Let us examine this a bit further. Say there is a businessman who is devoted to God. He meticulously does Puja everyday and all that. He makes sure he does not miss any of the rituals laid down in the scriptures. Having completed all that is prescribed, he goes out to work. In the work place, he becomes very competitive, cuts corners and does not hesitate to cheat. Making money, by means both fair and foul, now becomes his main objective. What do we see here? A huge contradiction. This man loves God – so he imagines. But he does not abhor sin; if he did, he would not cheat in business. How come he cheats with impunity? Because he does not see God in his customers.

How many times Swami has told us that if we offer salutations to another person that salutation actually goes to the Indweller and that likewise, if we abuse that person, the abuse also goes to the same Indweller. In short, Daiva Preethi without Paapa Bheeti is not only incomplete but does not make sense. Higher learning trains a person to make sure that these two aspects of life are not disconnected. And that is one of the cardinal lessons that the Yajna teaches us.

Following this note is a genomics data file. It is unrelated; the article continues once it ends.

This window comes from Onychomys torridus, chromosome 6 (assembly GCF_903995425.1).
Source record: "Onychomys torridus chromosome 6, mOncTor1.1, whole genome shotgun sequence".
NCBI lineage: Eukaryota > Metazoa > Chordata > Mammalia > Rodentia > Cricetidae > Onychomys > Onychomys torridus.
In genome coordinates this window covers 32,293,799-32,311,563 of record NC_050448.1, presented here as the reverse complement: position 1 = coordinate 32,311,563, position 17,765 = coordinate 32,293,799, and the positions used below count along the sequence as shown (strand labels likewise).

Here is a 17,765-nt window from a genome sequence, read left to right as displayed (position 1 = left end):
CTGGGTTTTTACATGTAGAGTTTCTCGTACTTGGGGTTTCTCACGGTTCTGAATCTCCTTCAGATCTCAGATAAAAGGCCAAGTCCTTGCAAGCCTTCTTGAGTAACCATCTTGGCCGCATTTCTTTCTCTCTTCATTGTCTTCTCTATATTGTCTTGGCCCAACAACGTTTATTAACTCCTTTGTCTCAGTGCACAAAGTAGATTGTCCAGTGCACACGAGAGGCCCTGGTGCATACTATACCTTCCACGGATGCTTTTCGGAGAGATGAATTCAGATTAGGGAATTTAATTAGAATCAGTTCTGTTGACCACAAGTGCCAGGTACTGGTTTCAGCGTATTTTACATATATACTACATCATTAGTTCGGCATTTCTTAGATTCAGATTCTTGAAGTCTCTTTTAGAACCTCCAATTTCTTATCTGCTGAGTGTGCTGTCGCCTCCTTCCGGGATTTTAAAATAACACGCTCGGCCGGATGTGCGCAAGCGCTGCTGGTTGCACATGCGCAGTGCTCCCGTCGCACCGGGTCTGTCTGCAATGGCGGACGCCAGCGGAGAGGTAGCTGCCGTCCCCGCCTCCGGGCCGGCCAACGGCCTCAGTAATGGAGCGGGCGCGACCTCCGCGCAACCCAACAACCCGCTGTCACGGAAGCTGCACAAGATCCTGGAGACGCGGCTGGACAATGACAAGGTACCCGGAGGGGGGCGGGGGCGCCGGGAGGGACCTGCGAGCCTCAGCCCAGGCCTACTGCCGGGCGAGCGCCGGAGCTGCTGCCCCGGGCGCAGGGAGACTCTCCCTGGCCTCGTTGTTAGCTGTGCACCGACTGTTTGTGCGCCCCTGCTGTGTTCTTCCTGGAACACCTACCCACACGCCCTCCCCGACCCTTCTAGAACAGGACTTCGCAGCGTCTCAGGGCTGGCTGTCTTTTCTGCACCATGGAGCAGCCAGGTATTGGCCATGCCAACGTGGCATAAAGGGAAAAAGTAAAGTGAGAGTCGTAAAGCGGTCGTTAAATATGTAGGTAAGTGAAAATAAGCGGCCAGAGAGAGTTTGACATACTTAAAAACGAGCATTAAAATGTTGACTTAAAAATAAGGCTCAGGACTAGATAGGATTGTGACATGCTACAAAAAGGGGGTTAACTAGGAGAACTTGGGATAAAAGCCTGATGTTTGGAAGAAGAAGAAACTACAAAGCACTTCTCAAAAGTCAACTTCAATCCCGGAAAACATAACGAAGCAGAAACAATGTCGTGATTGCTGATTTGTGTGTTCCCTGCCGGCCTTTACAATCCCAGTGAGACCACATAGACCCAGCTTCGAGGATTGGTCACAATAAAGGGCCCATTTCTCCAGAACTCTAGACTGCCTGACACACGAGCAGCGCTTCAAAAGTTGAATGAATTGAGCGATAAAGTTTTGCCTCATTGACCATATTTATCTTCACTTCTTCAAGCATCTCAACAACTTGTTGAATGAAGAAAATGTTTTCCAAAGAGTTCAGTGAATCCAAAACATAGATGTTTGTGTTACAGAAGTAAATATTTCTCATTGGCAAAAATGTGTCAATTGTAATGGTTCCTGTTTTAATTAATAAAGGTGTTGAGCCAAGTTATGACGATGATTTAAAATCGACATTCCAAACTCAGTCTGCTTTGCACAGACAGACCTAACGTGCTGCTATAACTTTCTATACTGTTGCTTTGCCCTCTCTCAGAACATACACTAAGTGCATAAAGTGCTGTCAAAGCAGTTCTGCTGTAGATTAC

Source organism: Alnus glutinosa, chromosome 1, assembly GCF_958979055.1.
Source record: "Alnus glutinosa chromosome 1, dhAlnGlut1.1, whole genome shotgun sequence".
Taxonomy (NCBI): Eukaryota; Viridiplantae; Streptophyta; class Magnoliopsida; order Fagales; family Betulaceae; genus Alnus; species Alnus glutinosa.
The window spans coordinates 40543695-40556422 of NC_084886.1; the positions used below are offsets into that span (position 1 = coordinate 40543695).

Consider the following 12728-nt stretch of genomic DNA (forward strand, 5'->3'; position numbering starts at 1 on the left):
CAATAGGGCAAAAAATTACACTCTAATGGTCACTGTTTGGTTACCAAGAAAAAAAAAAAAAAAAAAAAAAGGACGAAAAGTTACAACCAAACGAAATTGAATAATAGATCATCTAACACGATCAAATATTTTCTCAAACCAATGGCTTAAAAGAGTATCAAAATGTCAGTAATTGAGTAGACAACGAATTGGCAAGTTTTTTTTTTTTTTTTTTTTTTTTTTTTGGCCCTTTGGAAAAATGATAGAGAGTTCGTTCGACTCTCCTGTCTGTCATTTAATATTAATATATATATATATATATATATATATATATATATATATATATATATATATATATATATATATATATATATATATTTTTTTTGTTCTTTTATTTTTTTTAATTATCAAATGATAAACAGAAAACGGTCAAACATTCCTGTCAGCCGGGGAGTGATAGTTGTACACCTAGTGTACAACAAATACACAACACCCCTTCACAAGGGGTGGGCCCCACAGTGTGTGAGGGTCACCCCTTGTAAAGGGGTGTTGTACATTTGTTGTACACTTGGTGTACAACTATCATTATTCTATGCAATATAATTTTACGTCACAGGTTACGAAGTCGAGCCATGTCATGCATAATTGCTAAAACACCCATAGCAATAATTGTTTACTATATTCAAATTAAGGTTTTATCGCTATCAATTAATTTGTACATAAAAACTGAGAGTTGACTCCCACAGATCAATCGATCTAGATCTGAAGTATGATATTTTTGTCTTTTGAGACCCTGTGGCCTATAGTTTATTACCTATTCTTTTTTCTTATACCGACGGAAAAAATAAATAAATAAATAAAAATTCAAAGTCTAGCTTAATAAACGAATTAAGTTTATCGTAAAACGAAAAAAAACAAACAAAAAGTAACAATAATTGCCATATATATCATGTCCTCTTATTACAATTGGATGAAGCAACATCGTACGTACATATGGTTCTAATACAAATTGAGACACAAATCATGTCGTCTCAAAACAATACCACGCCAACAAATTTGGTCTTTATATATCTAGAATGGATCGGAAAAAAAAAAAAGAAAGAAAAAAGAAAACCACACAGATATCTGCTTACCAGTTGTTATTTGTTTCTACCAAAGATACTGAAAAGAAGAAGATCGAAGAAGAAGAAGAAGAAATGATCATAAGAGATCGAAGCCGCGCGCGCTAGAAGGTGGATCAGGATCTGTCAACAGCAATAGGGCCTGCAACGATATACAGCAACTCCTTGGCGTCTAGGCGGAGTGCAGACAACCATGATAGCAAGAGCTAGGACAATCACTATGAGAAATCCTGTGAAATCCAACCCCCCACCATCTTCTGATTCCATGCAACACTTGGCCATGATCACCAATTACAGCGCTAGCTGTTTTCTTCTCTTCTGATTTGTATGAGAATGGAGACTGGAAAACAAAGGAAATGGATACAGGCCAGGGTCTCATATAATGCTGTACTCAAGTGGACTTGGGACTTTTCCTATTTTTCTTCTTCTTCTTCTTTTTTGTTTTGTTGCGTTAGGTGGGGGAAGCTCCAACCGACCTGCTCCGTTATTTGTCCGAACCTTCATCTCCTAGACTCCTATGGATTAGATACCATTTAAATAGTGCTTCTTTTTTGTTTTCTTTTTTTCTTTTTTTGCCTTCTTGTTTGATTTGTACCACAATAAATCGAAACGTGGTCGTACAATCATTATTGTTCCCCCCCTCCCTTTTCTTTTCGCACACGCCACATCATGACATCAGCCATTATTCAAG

Thus far, we have tried to explain how some of the Yajna rituals remind us of the immanence of the Creator in the Universe, draw attention to the need for expressing gratitude for the bounties received, and help us to love God in a very personal way. The Yajna also takes us beyond the physical Universe to a metaphysical level. At that stage, we go from the finite to the Infinite, from the transient to the Eternal, from matter to Consciousness, from Form to the Formless, from Creation to the Creator and from untruth to Truth. In this sense, the worship of the Lingam symbolically telescopes the manner in which one must go through life, evolving progressively through various spiritual stages.